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It has been a few years since I’ve officially been a scoutmaster. Years ago, I had as many as eighteen boys in my troop. Even after I moved on to other assignments, I still spent a lot of time camping with the boys when their scoutmaster needed another adult.
But now I’m scoutmaster again. I hadn’t been in long when a couple of the boys came to me and asked about going camping.
“When?” I asked.
“How about this weekend?” was their reply.
The weekend was only three days away, hardly time to do the planning.
“I have a pond with an island and canoes,” I said. “Would you like to camp there? My scouts used to camp there off and on when we didn’t have time to go anywhere else.”
Some of the boys who hadn’t been to my place thought that sounded “dumb.” But the boys who had been fishing in my pond were excited and convinced the others it would fun.
Friday night arrived, and the boys showed up and set up their tents. They found that it was a nice place to camp. The island became our eating area with a firepit and tables. The open area farthest from the road was for the tents. With the large number of trees, it was secluded and much like camping in the forest without the hours of travel.
After the camp was set up and the tents were pitched, which was my first rule of camping, the boys immediately went to the two canoes and the pedal boat. I began to wonder if my canoes would hold up under the imagination of the nine boys.
As I watched one canoe approaching the other at full speed, I heard one boy call out to the others in it, “Roman Army, ramming speed!”
The boys in the other canoe were able to turn just in time so they were only sideswiped. A boy in the second canoe yelled, “Avast, ye scurvy Roman dogs, prepare to be boarded by me band of pirates!”
The two groups of boys battled it out, taking prisoners and treasure. Treasure happened to be the paddles, and if one group could steal all of the treasure from the other boat, leaving that boat stranded with no way to move, they would win. Sometimes the pirates won, and sometimes the Romans did, but most of the time, both canoes limped away in retreat from the fracas.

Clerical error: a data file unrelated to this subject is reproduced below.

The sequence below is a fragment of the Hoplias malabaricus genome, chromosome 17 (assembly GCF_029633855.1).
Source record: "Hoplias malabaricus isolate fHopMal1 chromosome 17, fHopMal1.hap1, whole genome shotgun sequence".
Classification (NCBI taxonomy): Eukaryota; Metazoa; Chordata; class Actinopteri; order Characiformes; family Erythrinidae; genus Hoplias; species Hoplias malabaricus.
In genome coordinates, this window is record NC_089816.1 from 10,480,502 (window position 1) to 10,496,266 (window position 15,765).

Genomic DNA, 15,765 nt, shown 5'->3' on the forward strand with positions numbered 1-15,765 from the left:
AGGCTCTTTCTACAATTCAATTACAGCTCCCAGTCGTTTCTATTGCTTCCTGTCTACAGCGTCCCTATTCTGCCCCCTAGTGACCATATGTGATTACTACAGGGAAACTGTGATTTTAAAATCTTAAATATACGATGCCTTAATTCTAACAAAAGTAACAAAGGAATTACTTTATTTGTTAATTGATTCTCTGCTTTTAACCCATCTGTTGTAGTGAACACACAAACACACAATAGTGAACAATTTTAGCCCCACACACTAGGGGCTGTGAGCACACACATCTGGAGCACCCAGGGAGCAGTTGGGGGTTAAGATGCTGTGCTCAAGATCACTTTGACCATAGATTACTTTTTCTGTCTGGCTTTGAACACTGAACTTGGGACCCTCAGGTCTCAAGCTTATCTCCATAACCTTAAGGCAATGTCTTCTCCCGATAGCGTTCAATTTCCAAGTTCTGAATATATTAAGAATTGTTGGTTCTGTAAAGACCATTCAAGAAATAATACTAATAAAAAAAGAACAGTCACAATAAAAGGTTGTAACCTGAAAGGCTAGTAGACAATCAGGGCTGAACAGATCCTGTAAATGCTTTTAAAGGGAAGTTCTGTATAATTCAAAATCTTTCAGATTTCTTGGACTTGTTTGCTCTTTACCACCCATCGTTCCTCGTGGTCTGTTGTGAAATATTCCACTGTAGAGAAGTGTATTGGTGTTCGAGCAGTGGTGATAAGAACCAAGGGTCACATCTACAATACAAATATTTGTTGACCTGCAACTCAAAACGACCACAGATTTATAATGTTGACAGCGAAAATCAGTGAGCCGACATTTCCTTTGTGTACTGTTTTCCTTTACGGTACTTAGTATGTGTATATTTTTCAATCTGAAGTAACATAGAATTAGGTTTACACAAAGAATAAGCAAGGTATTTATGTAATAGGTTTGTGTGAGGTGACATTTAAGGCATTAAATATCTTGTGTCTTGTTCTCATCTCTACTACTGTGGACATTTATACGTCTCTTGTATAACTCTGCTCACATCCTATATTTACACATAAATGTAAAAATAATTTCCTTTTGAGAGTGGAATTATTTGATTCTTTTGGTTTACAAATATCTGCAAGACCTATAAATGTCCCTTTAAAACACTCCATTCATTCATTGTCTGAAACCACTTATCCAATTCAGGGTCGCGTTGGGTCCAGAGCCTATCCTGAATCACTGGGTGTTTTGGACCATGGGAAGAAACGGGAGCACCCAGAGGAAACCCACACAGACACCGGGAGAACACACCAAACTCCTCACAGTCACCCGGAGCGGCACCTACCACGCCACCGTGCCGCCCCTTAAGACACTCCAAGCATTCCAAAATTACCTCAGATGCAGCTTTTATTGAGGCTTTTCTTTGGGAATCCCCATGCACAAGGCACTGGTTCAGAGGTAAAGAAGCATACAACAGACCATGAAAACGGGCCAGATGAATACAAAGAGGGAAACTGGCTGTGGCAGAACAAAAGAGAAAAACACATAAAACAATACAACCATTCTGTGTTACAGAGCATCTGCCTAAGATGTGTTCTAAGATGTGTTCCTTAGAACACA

My old canoes already had some cracks, and the cracks were lending themselves to boat sinkings. So, after a few battles, the canoes were pulled onto shore for dry dock. They were patched with duct tape until they were more tape than boat, then they were relaunched to battle again.
After an hour or so of battling, I told the boys the Dutch oven potatoes were ready, and they needed to come cook hot dogs. The boys decided to skip the bridge and see how many they could fit onto the pedal boat. They started with one in each seat. That made four. Two more sat behind between them. With six, the poor boat was barely above the water line.
One more boy, Jason, decided to stand on the back of the boat. Water trickled over the edge of the boat, and those in the back seats bailed water while the others pedaled.
Jason called out to me. “Hey, look, Daris, seven of us can fit on the pedal boat. Of course, if you were on it, you would be the only one, or it would sink. And it might sink anyway.”
I laughed, but not because of what he said. He was facing backward as he yelled to me, and the boys were pedaling toward a low tree limb.
“Look at me,” Jason said, striking a pose, while still standing on the back facing me. “I’m George Washington crossing the Delaware.
Just then, the branch caught him across the shoulders, tumbling him into the water, and George Washington never made it across the Delaware that night.
And as the boys gathered, shivering around the fire, I thought about how nice it was to be a scoutmaster again.